WASHINGTON, July 28 — When the House voted last week to let Americans import less expensive medicines from Canada and Europe, 53 senators signed a letter opposing the legislation, a letter that the industry trade group, which vigorously opposed the measure, hailed as proof of its argument that the bill would jeopardize patient safety.
What the trade group, the Pharmaceutical Research and Manufacturers Association, did not say, at the time, was that it helped coordinate the signature campaign.
The Senate "Dear Colleague" letter, timed to coincide with passage of the House bill, will have an important role in whether the import measure survives a conference with the Senate on a larger drug benefits package. Several conferees, including Senators Orrin G. Hatch of Utah and Don Nickles of Oklahoma, both Republicans, are among the signers.
The trade group's involvement in gathering signatures, detailed in a document obtained by The Times, is not a surprise. It offers a glimpse into the aggressive efforts by the pharmaceutical manufacturers to defeat the import provision. That section would require the Food and Drug Administration to create a system for consumers, pharmacists and wholesalers to import less expensive drugs from Canada and Europe.
In the letter, apparently intended for Senate Republican aides, Derrick M. White, director of federal affairs for the trade group, wrote that he was helping Senator Rick Santorum, Republican of Pennsylvania, with "the logistics of getting this `Dear Colleague' out to as many offices as possible in as short a time period."
Mr. White declined to comment. Spokesmen for the trade group, known as Pharma, did not return calls. Mr. Santorum said he had initiated the letter and had asked the trade group to help circulate it.
"I don't have time to run around and get all these people to sign it," the senator said.
The bill, which the House passed early Friday morning, 243 to 186, is one of the most contentious issues of the year. Republican leaders did not back the bill, but were forced to bring it up for consideration when Representative Jo Ann Emerson, Republican of Missouri, insisted on it in exchange for her vote on the larger Medicare drug bill.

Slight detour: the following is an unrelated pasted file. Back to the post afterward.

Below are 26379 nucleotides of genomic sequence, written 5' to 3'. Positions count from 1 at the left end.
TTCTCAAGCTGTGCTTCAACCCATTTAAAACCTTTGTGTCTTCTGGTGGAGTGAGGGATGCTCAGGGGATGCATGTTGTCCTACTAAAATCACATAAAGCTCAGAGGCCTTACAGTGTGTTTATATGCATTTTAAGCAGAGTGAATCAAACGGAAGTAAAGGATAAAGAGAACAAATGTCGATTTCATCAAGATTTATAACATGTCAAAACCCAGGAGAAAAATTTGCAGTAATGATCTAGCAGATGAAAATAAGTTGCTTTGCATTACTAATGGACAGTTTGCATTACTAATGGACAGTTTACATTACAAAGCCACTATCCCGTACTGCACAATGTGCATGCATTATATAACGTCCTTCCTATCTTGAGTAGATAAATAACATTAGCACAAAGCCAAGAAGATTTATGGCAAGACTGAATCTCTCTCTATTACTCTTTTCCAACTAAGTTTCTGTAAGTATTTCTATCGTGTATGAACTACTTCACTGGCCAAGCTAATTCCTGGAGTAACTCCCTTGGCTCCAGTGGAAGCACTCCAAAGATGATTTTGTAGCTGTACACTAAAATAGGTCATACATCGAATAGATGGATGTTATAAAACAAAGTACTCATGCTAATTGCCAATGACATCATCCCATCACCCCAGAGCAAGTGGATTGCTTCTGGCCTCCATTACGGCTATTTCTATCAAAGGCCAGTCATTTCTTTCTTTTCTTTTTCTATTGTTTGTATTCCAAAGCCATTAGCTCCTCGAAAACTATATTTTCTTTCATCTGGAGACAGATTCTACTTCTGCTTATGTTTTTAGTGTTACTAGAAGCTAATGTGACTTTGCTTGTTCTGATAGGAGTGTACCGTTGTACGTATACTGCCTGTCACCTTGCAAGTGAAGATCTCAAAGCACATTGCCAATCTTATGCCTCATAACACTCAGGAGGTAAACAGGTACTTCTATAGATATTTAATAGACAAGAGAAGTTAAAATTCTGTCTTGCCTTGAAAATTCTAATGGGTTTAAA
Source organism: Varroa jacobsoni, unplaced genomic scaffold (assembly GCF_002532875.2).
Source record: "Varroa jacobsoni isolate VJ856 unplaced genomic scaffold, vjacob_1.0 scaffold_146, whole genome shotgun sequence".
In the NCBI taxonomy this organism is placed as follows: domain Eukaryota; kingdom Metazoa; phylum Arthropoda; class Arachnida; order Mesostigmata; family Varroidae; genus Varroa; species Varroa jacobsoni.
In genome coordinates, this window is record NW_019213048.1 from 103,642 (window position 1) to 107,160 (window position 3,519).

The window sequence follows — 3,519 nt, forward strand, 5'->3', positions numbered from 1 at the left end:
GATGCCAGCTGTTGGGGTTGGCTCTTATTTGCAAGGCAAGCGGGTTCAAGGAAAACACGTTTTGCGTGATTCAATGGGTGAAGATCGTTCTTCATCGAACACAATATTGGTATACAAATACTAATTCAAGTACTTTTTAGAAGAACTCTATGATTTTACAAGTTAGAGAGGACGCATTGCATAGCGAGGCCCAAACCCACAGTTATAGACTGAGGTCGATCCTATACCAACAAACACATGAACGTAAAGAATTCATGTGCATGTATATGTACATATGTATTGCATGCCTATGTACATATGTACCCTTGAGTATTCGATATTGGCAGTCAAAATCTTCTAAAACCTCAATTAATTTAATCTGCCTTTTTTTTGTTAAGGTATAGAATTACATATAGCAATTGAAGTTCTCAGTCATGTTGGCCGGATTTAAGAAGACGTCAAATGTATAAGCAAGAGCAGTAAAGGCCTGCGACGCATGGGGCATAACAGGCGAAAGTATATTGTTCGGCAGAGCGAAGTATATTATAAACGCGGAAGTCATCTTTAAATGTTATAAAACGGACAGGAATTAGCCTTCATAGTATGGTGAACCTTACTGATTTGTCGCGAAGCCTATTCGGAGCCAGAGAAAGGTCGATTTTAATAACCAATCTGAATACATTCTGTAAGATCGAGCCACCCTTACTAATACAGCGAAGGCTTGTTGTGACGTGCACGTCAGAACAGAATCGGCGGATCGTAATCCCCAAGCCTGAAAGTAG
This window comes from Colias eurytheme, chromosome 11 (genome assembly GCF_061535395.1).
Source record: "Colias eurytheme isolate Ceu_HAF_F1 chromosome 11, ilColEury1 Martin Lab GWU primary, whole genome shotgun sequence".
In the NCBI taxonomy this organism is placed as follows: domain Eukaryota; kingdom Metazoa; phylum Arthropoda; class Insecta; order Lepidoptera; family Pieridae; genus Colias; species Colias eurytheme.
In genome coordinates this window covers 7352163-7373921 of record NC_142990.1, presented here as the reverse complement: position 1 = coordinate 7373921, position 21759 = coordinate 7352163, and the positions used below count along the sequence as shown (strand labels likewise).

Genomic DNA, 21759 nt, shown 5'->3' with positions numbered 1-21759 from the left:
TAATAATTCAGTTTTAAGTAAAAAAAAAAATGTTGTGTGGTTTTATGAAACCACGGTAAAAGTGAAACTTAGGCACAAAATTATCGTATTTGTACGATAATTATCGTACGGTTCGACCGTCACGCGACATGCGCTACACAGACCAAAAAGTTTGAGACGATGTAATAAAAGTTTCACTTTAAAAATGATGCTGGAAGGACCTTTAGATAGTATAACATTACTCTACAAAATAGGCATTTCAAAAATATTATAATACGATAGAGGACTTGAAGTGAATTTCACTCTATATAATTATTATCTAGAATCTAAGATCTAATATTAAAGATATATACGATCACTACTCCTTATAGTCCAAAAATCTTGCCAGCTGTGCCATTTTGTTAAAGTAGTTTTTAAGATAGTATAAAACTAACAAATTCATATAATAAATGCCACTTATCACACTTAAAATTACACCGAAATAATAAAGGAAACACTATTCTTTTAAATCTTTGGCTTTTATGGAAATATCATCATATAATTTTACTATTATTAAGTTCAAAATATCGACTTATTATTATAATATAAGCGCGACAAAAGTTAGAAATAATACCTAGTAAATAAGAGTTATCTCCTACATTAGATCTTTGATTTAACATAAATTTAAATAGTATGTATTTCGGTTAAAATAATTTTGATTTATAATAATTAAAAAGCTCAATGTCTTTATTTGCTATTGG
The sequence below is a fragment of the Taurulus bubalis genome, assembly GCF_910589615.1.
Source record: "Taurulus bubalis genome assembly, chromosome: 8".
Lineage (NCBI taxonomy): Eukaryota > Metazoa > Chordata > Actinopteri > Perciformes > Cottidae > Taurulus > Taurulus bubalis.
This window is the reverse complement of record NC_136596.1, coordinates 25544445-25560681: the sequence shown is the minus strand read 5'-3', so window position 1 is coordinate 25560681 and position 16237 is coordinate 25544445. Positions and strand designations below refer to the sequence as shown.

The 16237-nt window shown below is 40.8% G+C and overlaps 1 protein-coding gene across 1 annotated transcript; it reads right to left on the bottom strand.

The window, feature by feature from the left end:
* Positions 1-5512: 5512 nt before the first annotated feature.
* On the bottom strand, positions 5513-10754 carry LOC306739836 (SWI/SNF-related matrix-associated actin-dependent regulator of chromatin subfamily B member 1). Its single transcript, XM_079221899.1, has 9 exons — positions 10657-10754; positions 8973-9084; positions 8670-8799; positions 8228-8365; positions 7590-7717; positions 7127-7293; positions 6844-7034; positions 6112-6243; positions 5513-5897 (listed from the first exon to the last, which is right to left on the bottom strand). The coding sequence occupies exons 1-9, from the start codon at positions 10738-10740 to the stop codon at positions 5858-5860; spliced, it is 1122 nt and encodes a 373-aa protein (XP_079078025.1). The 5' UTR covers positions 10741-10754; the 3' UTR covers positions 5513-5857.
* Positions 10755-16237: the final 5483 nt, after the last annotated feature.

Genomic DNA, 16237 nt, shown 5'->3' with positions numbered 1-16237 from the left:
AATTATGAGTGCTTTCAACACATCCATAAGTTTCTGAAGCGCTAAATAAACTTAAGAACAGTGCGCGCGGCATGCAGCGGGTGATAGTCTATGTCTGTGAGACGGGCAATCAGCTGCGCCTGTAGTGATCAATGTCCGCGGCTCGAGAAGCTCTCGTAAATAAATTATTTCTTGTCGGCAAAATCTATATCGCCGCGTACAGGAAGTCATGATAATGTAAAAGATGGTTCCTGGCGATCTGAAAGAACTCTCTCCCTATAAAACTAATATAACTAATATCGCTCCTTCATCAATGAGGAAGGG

A similar measure passed the Senate as part of its Medicare package. But that version requires the secretary of health and human services to certify that the imports "pose no additional risk" to consumers, a condition that effectively prevents the program from taking effect, because the Bush administration says it will not issue the certification. The House bill does not have the certification requirement, which is why the industry is fighting so hard to kill it.
The pharmaceutical manufacturers went to great lengths in their efforts to defeat the House bill. They sent an army of lobbyists to Capitol Hill to try to persuade lawmakers to vote against it, and they joined forces with abortion opponents in a direct-mail campaign focused on conservative House members, warning that the import bill would make the RU-486 abortion pill "as easy to get as aspirin." The mailer was based on a legal memorandum prepared by lawyers for the trade group.
"This is a multiarmed octopus we're dealing with," said Representative Gil Gutknecht, the Minnesota Republican who is the chief sponsor of the measure. Referring to the trade group, Mr. Gutknecht added, "All roads lead to Pharma."
Copyright 2003 The New York Times Company